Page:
Speed Skydiving: 'You're Trying To Go As Fast As Possible Down'

PORT WASHINGTON, NY — Montana Miller: folklore and anthropology professor by day, “speed skydiver” on nights and weekends.

Miller, 49, has been skydiving since 2010, but began speed skydiving a year ago. That means jumping out of a plane and heading for the ground as quickly as you can.

“You’re trying to go as fast as possible down,” Miller told Patch. “As long as you don’t die.”

She’s become so adept at diving head-first toward the ground — at nearly 250 miles an hour —she qualified as one of two members of the U.S. Parachute Team competing next month at the 2019 World Cup of Speed Skydiving in the U.K.

Miller, an Ohio resident who spends weekends in Port Washington with her partner, Mario Mauro, runs an all-female 8-way formation team, joining limbs during free-fall to form geometric patterns.

But in speed skydiving, it’s one person hurtling toward the earth, waiting as long as possible to deploy the parachute.

“I love that it’s a very pure relationship between me, my mind, my body and nature,” Miller said. “I’m on this really, really short, intense roller coaster where I’m either battling with the air all around me, or I’m perfectly in tune with it, where I feel I’m one with all of these forces: air, wind and nature. It feels kind of like being an animal.”

That’s when Miller visualizes herself as a peregrine falcon: tucking her head and tightening her body to reach maximum acceleration. But instead of catching pigeons in order to feed chicks, as she puts it, she’s trying to make contact with the ground as quick as she can.

Miller earned her spot on the U.S. team at the 2018 U.S. Parachute Association National Championships. She was hoping to make the team in 8-way formation, but wound up competing as a speed skydiver.

“They needed people to enroll for the event,” she said. “I ended up enrolling for the hell of it, to see if I’d be any good at it.”

Spoiler alert: She was.

Now she will represent her country in one of the largest international speed skydiving competitions.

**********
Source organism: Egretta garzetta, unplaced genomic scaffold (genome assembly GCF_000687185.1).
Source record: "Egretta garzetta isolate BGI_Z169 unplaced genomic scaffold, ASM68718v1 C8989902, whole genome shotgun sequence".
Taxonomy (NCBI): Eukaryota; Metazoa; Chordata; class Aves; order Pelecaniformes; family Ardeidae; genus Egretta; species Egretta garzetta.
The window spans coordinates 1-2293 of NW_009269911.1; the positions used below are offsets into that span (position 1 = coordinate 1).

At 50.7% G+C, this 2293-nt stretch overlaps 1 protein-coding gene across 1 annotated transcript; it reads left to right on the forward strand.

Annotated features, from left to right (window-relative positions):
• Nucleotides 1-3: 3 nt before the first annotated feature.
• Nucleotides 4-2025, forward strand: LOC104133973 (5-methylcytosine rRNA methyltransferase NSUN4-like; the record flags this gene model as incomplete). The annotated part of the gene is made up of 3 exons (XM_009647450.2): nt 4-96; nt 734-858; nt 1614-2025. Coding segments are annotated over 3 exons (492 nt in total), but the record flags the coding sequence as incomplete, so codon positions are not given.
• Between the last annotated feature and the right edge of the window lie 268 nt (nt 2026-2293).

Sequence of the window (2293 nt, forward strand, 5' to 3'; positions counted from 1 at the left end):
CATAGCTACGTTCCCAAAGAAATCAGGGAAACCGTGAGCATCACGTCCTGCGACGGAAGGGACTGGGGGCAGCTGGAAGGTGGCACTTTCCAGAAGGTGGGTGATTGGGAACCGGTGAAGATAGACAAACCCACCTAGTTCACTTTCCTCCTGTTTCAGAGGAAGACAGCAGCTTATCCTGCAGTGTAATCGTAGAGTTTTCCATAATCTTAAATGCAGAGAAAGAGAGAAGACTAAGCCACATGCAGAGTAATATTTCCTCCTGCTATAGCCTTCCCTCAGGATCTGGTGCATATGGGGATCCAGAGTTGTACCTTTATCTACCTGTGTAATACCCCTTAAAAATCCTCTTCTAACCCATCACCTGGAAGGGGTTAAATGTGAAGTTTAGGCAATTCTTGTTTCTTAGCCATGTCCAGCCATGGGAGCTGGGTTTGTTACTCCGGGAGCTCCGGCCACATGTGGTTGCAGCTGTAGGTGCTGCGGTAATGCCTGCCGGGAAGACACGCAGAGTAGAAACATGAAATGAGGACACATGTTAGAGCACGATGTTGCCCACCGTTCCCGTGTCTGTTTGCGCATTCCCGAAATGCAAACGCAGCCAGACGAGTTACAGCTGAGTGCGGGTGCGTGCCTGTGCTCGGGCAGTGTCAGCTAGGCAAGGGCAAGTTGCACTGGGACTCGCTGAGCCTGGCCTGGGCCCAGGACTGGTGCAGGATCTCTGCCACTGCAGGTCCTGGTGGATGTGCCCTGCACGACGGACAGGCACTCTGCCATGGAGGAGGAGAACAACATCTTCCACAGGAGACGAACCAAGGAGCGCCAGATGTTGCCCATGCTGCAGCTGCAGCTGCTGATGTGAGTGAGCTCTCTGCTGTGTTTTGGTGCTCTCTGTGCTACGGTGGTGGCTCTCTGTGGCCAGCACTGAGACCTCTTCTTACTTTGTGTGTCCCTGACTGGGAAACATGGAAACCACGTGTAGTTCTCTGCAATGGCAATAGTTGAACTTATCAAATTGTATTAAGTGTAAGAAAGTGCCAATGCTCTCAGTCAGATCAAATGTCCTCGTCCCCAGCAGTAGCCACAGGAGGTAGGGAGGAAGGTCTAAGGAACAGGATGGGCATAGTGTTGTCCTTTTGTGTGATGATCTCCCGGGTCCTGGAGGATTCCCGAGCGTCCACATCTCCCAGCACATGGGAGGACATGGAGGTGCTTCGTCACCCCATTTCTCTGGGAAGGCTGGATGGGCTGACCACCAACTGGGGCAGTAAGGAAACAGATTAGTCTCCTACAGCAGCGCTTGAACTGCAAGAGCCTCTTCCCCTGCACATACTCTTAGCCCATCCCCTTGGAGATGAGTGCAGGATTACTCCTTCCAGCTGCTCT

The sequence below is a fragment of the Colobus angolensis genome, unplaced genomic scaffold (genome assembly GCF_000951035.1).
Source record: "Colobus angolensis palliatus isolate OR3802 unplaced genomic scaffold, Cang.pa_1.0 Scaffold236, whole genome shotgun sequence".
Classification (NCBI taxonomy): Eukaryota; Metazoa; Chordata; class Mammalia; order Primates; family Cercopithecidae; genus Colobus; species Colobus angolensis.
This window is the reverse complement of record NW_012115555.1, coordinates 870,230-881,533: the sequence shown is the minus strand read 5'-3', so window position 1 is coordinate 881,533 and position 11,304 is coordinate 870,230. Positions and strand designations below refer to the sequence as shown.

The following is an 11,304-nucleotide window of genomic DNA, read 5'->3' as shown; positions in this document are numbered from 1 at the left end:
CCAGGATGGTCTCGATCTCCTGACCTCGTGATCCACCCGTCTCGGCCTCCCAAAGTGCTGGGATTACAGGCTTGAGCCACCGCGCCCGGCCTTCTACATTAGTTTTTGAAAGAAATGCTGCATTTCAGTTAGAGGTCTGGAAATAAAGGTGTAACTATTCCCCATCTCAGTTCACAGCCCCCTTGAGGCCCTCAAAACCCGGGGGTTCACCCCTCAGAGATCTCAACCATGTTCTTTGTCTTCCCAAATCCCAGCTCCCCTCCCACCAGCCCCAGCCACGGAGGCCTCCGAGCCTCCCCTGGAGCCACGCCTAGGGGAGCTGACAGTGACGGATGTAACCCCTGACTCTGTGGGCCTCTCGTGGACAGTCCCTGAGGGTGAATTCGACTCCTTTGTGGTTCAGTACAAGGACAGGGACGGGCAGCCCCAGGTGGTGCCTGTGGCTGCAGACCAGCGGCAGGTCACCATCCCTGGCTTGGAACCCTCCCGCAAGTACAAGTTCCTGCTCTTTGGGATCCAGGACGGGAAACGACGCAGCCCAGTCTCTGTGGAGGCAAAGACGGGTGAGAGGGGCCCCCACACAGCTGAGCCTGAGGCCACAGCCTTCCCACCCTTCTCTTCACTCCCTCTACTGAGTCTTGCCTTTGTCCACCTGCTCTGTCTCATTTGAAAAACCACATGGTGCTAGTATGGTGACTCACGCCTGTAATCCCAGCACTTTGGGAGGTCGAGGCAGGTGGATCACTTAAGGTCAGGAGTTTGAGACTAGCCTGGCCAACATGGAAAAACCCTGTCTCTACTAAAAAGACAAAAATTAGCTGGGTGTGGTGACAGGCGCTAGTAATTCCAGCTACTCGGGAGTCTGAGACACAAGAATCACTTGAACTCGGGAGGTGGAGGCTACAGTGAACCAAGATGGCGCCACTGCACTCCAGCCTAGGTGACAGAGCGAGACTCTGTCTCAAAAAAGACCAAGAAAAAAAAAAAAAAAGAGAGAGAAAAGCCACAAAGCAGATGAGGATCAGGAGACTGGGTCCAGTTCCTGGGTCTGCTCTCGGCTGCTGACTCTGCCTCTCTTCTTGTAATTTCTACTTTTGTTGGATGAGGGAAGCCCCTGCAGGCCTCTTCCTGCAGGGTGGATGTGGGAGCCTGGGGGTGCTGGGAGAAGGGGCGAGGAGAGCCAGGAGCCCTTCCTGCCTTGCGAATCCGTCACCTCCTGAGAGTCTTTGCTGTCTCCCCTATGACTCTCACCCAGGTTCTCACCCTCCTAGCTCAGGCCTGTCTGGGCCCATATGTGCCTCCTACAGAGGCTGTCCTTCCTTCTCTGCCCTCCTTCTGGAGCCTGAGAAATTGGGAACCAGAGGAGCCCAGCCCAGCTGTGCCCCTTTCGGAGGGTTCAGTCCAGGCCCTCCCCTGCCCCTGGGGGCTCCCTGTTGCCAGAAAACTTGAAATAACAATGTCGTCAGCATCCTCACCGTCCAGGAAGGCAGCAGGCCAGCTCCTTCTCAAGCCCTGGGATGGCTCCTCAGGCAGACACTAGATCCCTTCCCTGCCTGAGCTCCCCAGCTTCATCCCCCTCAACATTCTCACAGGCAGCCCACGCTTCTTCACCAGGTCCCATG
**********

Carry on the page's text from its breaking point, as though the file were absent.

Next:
“My biggest concern is to represent the U.S. respectably and not embarrass myself by having scores that people would look at and go, ‘What is she doing in the World Cup?’ and ‘What is this newbie doing among all the pros who’ve been doing it for years?'”

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The World Cup of Speed Skydiving will feature eight rounds of dive attempts, and whoever has the lowest average time to earth wins. There are two divisions: overall and female-only.

Miller’s process starts with her jumping out of the plane and then identifying a spot on the ground that she wants to reach. But just diving straight for the ground could be a challenge in England, with its notoriously rainy and cloudy climate.

Miller said that when a cloud obscures her target during training, she has a more unstable and wobbly dive. But whatever the weather, Miller said she’ll be nervous as she stands by for her turn to jump.

“Skydiving is so much waiting around: waiting for the plane, getting ready, riding up in the plane,” she said. “Then you just have 20 or 30 seconds to make everything work together. It’s like many sports where there’s all of this training and preparation, and then it all comes down to a split second.”

Should Miller succeed in posting a speedy average score, it would go a long way towards achieving her ultimate goal: making the U.S. team for next year’s World Championship of Speed Skydiving in Siberia.

While speed skydiving remains an under-the-radar discipline that very few Americans have heard of, much less compete in, Miller feels it’s on the cusp of popularity. She expects more people will try out for the U.S. team in Nationals this September. Only one spot on the speed team is guaranteed to a female skydiver.

“It would be a dream of mine to travel to Siberia with the U.S. delegation,” she said. “That is actually what I am most nervous about right now. It’s quite likely that I will not be able to beat any of the men, because they’re all much bigger and heavier than I am. I’m just really hoping that I can get good enough that I can be the woman who represents the U.S. next summer.”

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